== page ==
The Ideologue as Genocidaire: Alfred Rosenberg and the Murder of the Jews in the Soviet Union

  • Jürgen MatthäusEmail author
Part of the The Holocaust and its Contexts book series (HOLC)


‘There was no silence’ writes David Cesarani in the introduction to his 2012 book on postwar Jewish Holocaust responses. This chapter addresses a related myth; that of Jews failing during World War Two to comprehend the deadly dynamics of German Judenpolitik. It does so by focusing on wartime reports from the office of Richard Lichtheim, the Jewish Agency representative in Geneva during World War II. The assumption of a centrally devised and systematically executed annihilation project taking shape in the summer of 1942 became a compelling and enduring conceptual frame of reference to explain Nazi genocide, leaving little room for interpretations that—like Lichtheim’s pre-1942 reports and later accounts by functionalist historians—highlight the radicalizing force of improvisation and local initiative. This chapter examines the collecting, mental processing, and transfer of information on the unfolding ‘final solution’ in order to reassess prevailing patterns of understanding Holocaust violence.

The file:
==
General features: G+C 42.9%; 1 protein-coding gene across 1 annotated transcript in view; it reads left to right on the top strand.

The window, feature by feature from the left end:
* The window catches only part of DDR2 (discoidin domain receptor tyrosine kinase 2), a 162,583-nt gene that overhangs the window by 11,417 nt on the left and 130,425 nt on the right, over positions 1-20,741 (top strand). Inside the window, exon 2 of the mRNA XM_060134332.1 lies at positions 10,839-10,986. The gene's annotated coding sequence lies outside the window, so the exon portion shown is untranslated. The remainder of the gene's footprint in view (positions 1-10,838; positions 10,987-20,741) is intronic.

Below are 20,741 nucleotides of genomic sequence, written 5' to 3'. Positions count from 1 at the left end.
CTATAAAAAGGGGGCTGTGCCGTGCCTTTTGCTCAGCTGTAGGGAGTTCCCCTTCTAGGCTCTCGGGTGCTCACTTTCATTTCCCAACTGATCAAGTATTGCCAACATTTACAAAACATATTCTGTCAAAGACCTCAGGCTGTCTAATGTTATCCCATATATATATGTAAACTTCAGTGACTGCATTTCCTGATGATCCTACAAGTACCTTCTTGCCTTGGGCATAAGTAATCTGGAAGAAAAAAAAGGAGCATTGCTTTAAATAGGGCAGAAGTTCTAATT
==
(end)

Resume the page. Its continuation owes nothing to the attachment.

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Copyright information

© The Author(s) 2019

Authors and Affiliations

  1. 1.United States Holocaust Memorial MuseumWashington, DCUSA

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